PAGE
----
On the other hand, SiSoftware's Sandra does have a free version, and it includes all benchmarking features. Although the tool is occasionally obscure, Sandra's long and winding history has led to a pretty useful comprehensive benchmarking and system-information package. If you like your benchmarks with an extra helping of utility, this is the one to pick.
Reminiscent of Sandra but with a more accessible interface, AIDA64 doesn't do quite as much overall, but it does feature an excellent set of focused CPU/memory benchmarks. Take your pick of either package, the $40 AIDA 64 Extreme Edition (for personal use) or the $80 AIDA64 Business Edition (for commercial use)--you won't be disappointed. The free download is only a limited trial, though.
All Things Small and Great
After dealing with the bloat of some of the larger packages, you have to love a benchmark as quick, simple, and tiny as the free CrystalDiskMark. It's the smallest program here. You'll know how to use it the second you set eyes on the interface. No need to wade through menus or 25-minute processing queues, either--a few clicks, a few seconds, and you're done. That's truly refreshing among disk benchmarks. The tool doesn't do anything else, but it doesn't have to.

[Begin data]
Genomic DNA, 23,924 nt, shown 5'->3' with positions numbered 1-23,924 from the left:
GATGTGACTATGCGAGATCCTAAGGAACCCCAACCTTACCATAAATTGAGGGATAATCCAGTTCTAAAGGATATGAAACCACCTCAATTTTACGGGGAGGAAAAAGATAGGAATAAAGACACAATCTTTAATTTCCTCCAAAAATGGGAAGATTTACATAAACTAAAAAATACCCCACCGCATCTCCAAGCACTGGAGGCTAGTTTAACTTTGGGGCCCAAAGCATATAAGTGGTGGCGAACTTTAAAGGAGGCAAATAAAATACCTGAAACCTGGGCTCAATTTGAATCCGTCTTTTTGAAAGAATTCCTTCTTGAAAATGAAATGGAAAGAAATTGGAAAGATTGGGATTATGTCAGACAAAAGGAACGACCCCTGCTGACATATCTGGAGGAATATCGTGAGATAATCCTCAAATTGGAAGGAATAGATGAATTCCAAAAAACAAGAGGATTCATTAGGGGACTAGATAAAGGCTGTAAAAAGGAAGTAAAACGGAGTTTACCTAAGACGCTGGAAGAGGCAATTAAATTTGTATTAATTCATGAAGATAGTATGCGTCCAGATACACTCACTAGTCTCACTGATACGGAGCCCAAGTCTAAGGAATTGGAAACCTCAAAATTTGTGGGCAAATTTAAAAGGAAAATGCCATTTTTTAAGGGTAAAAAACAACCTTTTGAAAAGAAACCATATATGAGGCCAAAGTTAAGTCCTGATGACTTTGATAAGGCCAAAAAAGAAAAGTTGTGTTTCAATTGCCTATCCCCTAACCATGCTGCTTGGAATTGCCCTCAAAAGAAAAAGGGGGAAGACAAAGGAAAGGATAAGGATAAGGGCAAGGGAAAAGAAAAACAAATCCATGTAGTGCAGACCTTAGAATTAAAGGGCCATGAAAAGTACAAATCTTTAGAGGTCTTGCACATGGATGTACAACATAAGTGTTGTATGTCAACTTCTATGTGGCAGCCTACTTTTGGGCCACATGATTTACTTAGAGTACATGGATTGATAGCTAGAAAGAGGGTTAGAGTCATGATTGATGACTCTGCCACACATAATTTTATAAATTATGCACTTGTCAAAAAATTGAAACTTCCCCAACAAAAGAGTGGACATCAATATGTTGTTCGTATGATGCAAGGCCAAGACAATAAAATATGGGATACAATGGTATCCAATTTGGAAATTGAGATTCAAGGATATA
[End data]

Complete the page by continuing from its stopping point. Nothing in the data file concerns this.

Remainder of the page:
Fraps was created with the same philosophy. It sits atop any game and displays the frame rate in the upper-right corner of your screen. The free demo is perfectly functional, though the $37 professional version can also take screenshots, record gameplay video, and more. It may sound simple, but Fraps doesn't get half the kudos it deserves. While flashy synthetic benchmarks attract all the attention, Fraps shoulders the workaday burden of providing trusted, real-world results from the actual games that people play, and it has been doing so for years. Even if you use another benchmark, this one is essential if you're a gamer.
Hit the Hardware and Start Benching
If you decide to give some of these suites a try, remember a couple of basics: Don't run any background applications while you're using a benchmark, and try to keep the computing environment consistent between runs. For example, if you're using Fraps to determine your frame rate in a game, stick with the same saved game files for testing, and don't move the mouse after loading.